ProSoundWeb Community

Please login or register.

Login with username, password and session length
Advanced search  

Pages: [1] 2 3   Go Down

Author Topic: Who makes the most rugged digital consoles?  (Read 5835 times)

Garrett Trott

  • Newbie
  • *
  • Offline Offline
  • Posts: 15
Who makes the most rugged digital consoles?
« on: August 23, 2014, 06:51:05 pm »

As an engineer who seems to be getting very down a dirty in remote locations these days mostly providing live audio for the west coast festival culture. I am wondering the community recommendations on which midsize pro digital console can take the dust day after day. After a few years of renting I am ready to take the leap in investing in two consoles of my own.

After a slow degradation of the faders on a SC48 even with extensive daily cleaning during 3 week tour I am considering the Midas pro2. Obviously there is always the analog option but I'm looking for your thoughts, recommendations, and failure experiences with digital.

-Thanks
Logged

Jay Barracato

  • Hero Member
  • *****
  • Offline Offline
  • Posts: 2025
  • Solomons, MD
Re: Who makes the most rugged digital consoles?
« Reply #1 on: August 23, 2014, 07:00:58 pm »

You didn't say what type of festivals or who is doing the mixing.

If it is just you and there are no external requirements to meet (i.e. riders or visiting techs) I would consider something that can stay racked or cased with wireless access.



Sent from my DROID RAZR HD using Tapatalk

Logged
Jay Barracato

Garrett Trott

  • Newbie
  • *
  • Offline Offline
  • Posts: 15
Re: Who makes the most rugged digital consoles?
« Reply #2 on: August 23, 2014, 07:25:25 pm »

You didn't say what type of festivals or who is doing the mixing.

If it is just you and there are no external requirements to meet (i.e. riders or visiting techs) I would consider something that can stay racked or cased with wireless access.



Sent from my DROID RAZR HD using Tapatalk

Good questions. It is mostly for a fusion of DJ's & full live acts. I need at least 48 channels of input. I do host Guest engineers form time to time but I mostly do all the FOH mixing with a various employees on monitors. It is mostly on the fly festival mixing with very little repetition throughout a festival so a lot of faders in a bank is good. I basically need to be ready for anything at any moment. Having the same console a FOH & Monitor world is a must for training reasons. Most of the riders I receive are very flexible or not specific about which console to use. Also my budget is flexible but for the sake of this post I would like to keep the price below $50,000 per console.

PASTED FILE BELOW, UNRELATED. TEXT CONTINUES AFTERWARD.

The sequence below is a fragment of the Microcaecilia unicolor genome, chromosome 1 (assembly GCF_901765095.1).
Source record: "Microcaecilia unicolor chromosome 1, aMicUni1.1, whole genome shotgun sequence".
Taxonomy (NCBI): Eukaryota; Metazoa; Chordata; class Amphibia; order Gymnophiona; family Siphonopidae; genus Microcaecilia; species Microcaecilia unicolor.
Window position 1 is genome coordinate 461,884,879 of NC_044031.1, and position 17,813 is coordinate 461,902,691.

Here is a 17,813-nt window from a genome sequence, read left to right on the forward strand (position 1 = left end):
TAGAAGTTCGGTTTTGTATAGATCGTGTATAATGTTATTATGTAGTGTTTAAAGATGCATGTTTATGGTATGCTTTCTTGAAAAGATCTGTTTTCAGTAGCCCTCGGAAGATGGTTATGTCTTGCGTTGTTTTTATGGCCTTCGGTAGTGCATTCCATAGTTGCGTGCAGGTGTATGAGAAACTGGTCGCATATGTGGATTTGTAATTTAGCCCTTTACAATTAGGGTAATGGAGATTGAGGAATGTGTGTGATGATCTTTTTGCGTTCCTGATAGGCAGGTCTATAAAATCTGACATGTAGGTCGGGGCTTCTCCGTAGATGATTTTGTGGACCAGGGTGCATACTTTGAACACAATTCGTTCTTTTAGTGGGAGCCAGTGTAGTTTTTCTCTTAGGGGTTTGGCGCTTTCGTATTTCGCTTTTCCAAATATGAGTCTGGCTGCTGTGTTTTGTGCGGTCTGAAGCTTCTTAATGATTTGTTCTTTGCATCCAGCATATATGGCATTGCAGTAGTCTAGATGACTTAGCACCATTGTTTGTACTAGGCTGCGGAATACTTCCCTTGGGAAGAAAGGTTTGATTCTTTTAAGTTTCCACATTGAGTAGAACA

Logged

Jay Barracato

  • Hero Member
  • *****
  • Offline Offline
  • Posts: 2025
  • Solomons, MD
Re: Who makes the most rugged digital consoles?
« Reply #3 on: August 23, 2014, 08:10:53 pm »

A while ago someone who was doing a lot of bar shows posted a photo of a plexiglass or lexan "beer" shield they built to protect their board.

I think the approach should be preventing the dust from getting into the faders rather than which ones tolerate it the best.

Maybe a more substantial foh shelter with some clear sidewalls would help as well.

Or you could consider ending the drought in California. I am sure that is not helping.

Sent from my DROID RAZR HD using Tapatalk

Logged
Jay Barracato

John Roberts {JR}

  • Hero Member
  • *****
  • Offline Offline
  • Posts: 16408
  • Hickory, Mississippi, USA
    • Resotune
Re: Who makes the most rugged digital consoles?
« Reply #4 on: August 23, 2014, 08:18:47 pm »

I don't think anybody makes hardened audio consoles (yet)  but there are surely  hardened pda/smartphones so perhaps secure the audio console inside a safe road case and drive it with a PDA that can tolerate mud.

JR
Logged
Don't tune your drums half-ass. Listen to what a properly "cleared" drum sounds like.   http://circularscience.com/

Ivan Beaver

  • Hero Member
  • *****
  • Offline Offline
  • Posts: 8885
  • Atlanta GA
Re: Who makes the most rugged digital consoles?
« Reply #5 on: August 23, 2014, 09:09:16 pm »

A while ago someone who was doing a lot of bar shows posted a photo of a plexiglass or lexan "beer" shield they built to protect their board.

I think the approach should be preventing the dust from getting into the faders rather than which ones tolerate it the best.

Maybe a more substantial foh shelter with some clear sidewalls would help as well.

Or you could consider ending the drought in California. I am sure that is not helping.

Sent from my DROID RAZR HD using Tapatalk
I did a festival in CA a few months ago.  There was fine dust that got EVERYWHERE!!!!!!

It was blowing all around-not just near the stage.  There was nothing you could do to keep it away from gear.

There was layer that stuck to everything.